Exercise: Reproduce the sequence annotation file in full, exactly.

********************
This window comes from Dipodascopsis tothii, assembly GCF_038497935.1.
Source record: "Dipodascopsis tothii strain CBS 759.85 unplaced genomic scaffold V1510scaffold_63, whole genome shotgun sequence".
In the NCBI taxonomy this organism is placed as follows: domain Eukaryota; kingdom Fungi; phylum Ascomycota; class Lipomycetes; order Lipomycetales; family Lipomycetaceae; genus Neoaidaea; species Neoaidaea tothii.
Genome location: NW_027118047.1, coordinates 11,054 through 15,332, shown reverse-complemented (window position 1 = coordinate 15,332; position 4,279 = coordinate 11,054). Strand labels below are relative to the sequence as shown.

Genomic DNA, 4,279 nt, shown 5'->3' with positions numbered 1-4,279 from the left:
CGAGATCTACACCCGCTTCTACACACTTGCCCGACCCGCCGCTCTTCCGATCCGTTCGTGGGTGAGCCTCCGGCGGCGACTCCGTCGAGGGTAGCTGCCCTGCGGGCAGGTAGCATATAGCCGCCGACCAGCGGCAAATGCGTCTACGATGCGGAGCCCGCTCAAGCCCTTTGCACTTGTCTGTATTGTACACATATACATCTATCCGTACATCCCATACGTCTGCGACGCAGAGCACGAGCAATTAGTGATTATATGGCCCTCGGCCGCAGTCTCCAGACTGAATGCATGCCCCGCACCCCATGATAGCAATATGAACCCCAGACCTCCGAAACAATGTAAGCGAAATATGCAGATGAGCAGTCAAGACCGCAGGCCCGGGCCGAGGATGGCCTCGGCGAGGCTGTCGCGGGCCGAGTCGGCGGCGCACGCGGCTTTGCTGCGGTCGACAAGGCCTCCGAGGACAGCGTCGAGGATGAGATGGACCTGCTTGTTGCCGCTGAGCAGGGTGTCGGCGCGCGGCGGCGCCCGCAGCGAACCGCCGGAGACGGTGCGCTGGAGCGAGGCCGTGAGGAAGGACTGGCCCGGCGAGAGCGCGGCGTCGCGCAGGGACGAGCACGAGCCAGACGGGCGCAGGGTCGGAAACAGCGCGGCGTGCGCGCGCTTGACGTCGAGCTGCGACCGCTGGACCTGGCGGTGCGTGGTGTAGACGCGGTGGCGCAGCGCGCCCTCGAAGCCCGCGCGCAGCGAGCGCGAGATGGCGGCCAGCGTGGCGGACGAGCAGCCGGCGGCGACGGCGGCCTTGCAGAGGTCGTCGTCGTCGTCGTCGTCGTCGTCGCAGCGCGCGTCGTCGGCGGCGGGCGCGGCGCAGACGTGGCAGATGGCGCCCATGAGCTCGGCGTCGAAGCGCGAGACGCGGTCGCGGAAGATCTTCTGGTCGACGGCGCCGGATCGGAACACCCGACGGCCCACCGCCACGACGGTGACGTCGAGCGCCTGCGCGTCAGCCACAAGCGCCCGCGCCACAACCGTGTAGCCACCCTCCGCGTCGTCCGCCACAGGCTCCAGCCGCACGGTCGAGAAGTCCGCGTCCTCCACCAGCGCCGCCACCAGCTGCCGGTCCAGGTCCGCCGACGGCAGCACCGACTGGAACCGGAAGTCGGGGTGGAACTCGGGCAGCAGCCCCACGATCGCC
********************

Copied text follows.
This window comes from Dipodascopsis tothii, assembly GCF_038497935.1.
Source record: "Dipodascopsis tothii strain CBS 759.85 unplaced genomic scaffold V1510scaffold_63, whole genome shotgun sequence".
In the NCBI taxonomy this organism is placed as follows: domain Eukaryota; kingdom Fungi; phylum Ascomycota; class Lipomycetes; order Lipomycetales; family Lipomycetaceae; genus Neoaidaea; species Neoaidaea tothii.
Genome location: NW_027118047.1, coordinates 11,054 through 15,332, shown reverse-complemented (window position 1 = coordinate 15,332; position 4,279 = coordinate 11,054). Strand labels below are relative to the sequence as shown.

Genomic DNA, 4,279 nt, shown 5'->3' with positions numbered 1-4,279 from the left:
CGAGATCTACACCCGCTTCTACACACTTGCCCGACCCGCCGCTCTTCCGATCCGTTCGTGGGTGAGCCTCCGGCGGCGACTCCGTCGAGGGTAGCTGCCCTGCGGGCAGGTAGCATATAGCCGCCGACCAGCGGCAAATGCGTCTACGATGCGGAGCCCGCTCAAGCCCTTTGCACTTGTCTGTATTGTACACATATACATCTATCCGTACATCCCATACGTCTGCGACGCAGAGCACGAGCAATTAGTGATTATATGGCCCTCGGCCGCAGTCTCCAGACTGAATGCATGCCCCGCACCCCATGATAGCAATATGAACCCCAGACCTCCGAAACAATGTAAGCGAAATATGCAGATGAGCAGTCAAGACCGCAGGCCCGGGCCGAGGATGGCCTCGGCGAGGCTGTCGCGGGCCGAGTCGGCGGCGCACGCGGCTTTGCTGCGGTCGACAAGGCCTCCGAGGACAGCGTCGAGGATGAGATGGACCTGCTTGTTGCCGCTGAGCAGGGTGTCGGCGCGCGGCGGCGCCCGCAGCGAACCGCCGGAGACGGTGCGCTGGAGCGAGGCCGTGAGGAAGGACTGGCCCGGCGAGAGCGCGGCGTCGCGCAGGGACGAGCACGAGCCAGACGGGCGCAGGGTCGGAAACAGCGCGGCGTGCGCGCGCTTGACGTCGAGCTGCGACCGCTGGACCTGGCGGTGCGTGGTGTAGACGCGGTGGCGCAGCGCGCCCTCGAAGCCCGCGCGCAGCGAGCGCGAGATGGCGGCCAGCGTGGCGGACGAGCAGCCGGCGGCGACGGCGGCCTTGCAGAGGTCGTCGTCGTCGTCGTCGTCGTCGTCGCAGCGCGCGTCGTCGGCGGCGGGCGCGGCGCAGACGTGGCAGATGGCGCCCATGAGCTCGGCGTCGAAGCGCGAGACGCGGTCGCGGAAGATCTTCTGGTCGACGGCGCCGGATCGGAACACCCGACGGCCCACCGCCACGACGGTGACGTCGAGCGCCTGCGCGTCAGCCACAAGCGCCCGCGCCACAACCGTGTAGCCACCCTCCGCGTCGTCCGCCACAGGCTCCAGCCGCACGGTCGAGAAGTCCGCGTCCTCCACCAGCGCCGCCACCAGCTGCCGGTCCAGGTCCGCCGACGGCAGCACCGACTGGAACCGGAAGTCGGGGTGGAACTCGGGCAGCAGCCCCACGATCGCC